NEWS26 October 2021

Facebook whistleblower calls for greater regulation

AI News Public Sector UK

UK – Facebook’s algorithms are making hate speech and violence on the platform worse and regulation is needed to address the issue, Facebook whistleblower Frances Haugen has told MPs.

Cracked phone screen showing Facebook logo alonsgide laptop and glasses

Appearing in a joint committee discussing the draft online safety bill, Haugen said that engagement-based rankings on Facebook were prioritising hate speech and groups on the platform were allowing extreme content to be easily disseminated.

Engagement-based ranking is used in social media to determine which content the platform believes is most relevant to its users and promote that content on people’s newsfeeds.

However, Haugen said that a side-effect of this system was that popular content that promoted extremist views or hate speech was being promoted, and that artificial intelligence (AI) systems designed to block this content were only stopping a fraction from being published.

“The algorithms take people who have very mainstream interests, and they push them towards extreme interests – you can be someone centre-left, and you get pushed to extreme left; you can be centre-right, and you get pushed to radical right; you can be looking for healthy recipes, and you’ll get pushed towards anorexia content,” Haugen said.

“When that context is hate, you see a normalisation of hate and a normalisation of dehumanising others, and that’s what leads to violent incidents.”

Haugen added: “Facebook never set out to prioritise polarised and divisive content, it just happened to be a side-effect of choices they did make.

“Part of why I came forward is that I am extremely worried about the condition of our societies, the interaction of the choices Facebook has made and how it plays out more broadly.”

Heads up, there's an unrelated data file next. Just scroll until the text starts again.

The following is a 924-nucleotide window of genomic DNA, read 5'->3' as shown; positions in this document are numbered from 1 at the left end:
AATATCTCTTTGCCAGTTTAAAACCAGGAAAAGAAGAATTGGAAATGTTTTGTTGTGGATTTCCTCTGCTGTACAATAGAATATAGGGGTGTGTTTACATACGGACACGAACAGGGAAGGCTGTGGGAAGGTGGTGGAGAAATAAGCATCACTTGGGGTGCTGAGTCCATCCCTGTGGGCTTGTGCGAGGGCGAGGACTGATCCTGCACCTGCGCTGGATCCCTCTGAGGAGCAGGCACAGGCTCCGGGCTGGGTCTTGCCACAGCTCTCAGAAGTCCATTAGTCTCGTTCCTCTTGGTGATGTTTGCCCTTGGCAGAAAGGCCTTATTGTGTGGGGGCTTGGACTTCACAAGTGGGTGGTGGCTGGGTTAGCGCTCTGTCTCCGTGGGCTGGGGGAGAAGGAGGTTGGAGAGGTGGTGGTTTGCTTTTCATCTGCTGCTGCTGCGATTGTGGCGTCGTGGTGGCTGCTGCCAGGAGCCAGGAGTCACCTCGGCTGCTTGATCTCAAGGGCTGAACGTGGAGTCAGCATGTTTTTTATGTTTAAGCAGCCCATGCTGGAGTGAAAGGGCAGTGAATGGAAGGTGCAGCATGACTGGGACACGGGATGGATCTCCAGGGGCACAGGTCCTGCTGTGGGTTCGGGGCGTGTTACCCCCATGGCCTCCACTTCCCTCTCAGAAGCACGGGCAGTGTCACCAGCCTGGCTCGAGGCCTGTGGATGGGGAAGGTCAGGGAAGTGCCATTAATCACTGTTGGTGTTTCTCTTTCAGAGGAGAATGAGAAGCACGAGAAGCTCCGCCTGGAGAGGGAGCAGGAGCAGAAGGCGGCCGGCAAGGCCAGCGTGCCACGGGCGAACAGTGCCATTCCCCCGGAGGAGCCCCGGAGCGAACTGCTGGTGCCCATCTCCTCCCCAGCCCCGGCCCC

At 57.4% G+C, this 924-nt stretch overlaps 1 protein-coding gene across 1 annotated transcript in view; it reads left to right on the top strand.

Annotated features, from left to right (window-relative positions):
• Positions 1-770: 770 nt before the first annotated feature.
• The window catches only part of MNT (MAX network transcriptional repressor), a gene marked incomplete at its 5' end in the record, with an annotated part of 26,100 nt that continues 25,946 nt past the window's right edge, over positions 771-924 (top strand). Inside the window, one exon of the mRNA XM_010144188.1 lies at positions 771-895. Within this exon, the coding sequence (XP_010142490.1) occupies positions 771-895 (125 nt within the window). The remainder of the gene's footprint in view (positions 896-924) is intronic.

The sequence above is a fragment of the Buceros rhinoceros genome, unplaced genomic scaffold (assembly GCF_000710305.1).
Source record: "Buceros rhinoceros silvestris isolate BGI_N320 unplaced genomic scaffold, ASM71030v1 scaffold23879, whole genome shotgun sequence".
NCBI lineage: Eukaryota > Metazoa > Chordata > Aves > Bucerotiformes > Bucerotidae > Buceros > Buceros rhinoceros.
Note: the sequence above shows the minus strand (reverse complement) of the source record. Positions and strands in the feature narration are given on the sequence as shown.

There was a necessity for greater regulation of Facebook, Haugen added, but she warned the company was trying to avoid increased oversight.

“When we see something like an oil spill, that oil spill doesn’t make it harder for society to regulate oil companies,” Haugen said. “But right now, the failures of Facebook are making it harder to regulate Facebook.”

She added: “Right now Facebook is closing the door on us being able to act. We have a slight window of time to regain people control over AI – we have to take advantage of this moment.”

Haugen also said that she felt that Instagram is “more dangerous that other forms of social media” for children and young people as it is about “it is about social comparison and about bodies”.

“It is about people’s lifestyles, and that’s what ends up being worse for kids,” she said.

“I am deeply worried that it may not be possible to make Instagram safe for a 14-year-old, and I sincerely doubt it is possible to make it safe for a 10-year-old.”

Haugen’s comments follow reports that Facebook’s own internal research found that Instagram was harmful to teenagers.

Last month, the company paused development of a version of Instagram aimed at children following media coverage of the internal research and subsequent political pressure.

Non-English languages were particularly at risk from extremist content, Haugen said, with many languages getting a “fraction” of the safeguards in place for US English, and she said that recent upheaval in countries such as Ethiopia showed the potential for social media to fuel societal conflict.

Facebook has been approached for comment.